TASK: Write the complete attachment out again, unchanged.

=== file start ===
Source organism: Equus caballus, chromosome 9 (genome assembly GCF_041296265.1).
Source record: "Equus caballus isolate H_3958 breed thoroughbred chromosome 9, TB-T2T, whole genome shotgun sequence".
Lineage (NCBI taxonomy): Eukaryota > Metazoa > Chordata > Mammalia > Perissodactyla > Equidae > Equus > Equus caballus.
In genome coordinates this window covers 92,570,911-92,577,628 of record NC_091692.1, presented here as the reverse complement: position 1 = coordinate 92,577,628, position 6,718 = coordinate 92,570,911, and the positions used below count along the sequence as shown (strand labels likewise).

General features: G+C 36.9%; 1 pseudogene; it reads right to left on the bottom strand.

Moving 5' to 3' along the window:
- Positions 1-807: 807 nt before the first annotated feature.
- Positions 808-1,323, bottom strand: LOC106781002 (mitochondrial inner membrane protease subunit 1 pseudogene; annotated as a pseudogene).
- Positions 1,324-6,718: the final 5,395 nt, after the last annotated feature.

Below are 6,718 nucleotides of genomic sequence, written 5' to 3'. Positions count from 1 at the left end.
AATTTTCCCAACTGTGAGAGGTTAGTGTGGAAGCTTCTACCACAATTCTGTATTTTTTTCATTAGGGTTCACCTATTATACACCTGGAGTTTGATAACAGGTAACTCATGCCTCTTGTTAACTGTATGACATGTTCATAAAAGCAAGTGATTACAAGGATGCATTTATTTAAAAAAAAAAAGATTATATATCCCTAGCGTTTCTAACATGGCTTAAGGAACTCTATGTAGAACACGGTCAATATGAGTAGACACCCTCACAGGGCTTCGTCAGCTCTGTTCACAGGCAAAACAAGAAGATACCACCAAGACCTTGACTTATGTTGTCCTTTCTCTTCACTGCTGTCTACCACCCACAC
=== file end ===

Source organism: Equus caballus, chromosome 9 (genome assembly GCF_041296265.1).
Source record: "Equus caballus isolate H_3958 breed thoroughbred chromosome 9, TB-T2T, whole genome shotgun sequence".
Lineage (NCBI taxonomy): Eukaryota > Metazoa > Chordata > Mammalia > Perissodactyla > Equidae > Equus > Equus caballus.
In genome coordinates this window covers 92,570,911-92,577,628 of record NC_091692.1, presented here as the reverse complement: position 1 = coordinate 92,577,628, position 6,718 = coordinate 92,570,911, and the positions used below count along the sequence as shown (strand labels likewise).

General features: G+C 36.9%; 1 pseudogene; it reads right to left on the bottom strand.

Moving 5' to 3' along the window:
- Positions 1-807: 807 nt before the first annotated feature.
- Positions 808-1,323, bottom strand: LOC106781002 (mitochondrial inner membrane protease subunit 1 pseudogene; annotated as a pseudogene).
- Positions 1,324-6,718: the final 5,395 nt, after the last annotated feature.

Below are 6,718 nucleotides of genomic sequence, written 5' to 3'. Positions count from 1 at the left end.
AATTTTCCCAACTGTGAGAGGTTAGTGTGGAAGCTTCTACCACAATTCTGTATTTTTTTCATTAGGGTTCACCTATTATACACCTGGAGTTTGATAACAGGTAACTCATGCCTCTTGTTAACTGTATGACATGTTCATAAAAGCAAGTGATTACAAGGATGCATTTATTTAAAAAAAAAAAGATTATATATCCCTAGCGTTTCTAACATGGCTTAAGGAACTCTATGTAGAACACGGTCAATATGAGTAGACACCCTCACAGGGCTTCGTCAGCTCTGTTCACAGGCAAAACAAGAAGATACCACCAAGACCTTGACTTATGTTGTCCTTTCTCTTCACTGCTGTCTACCACCCACAC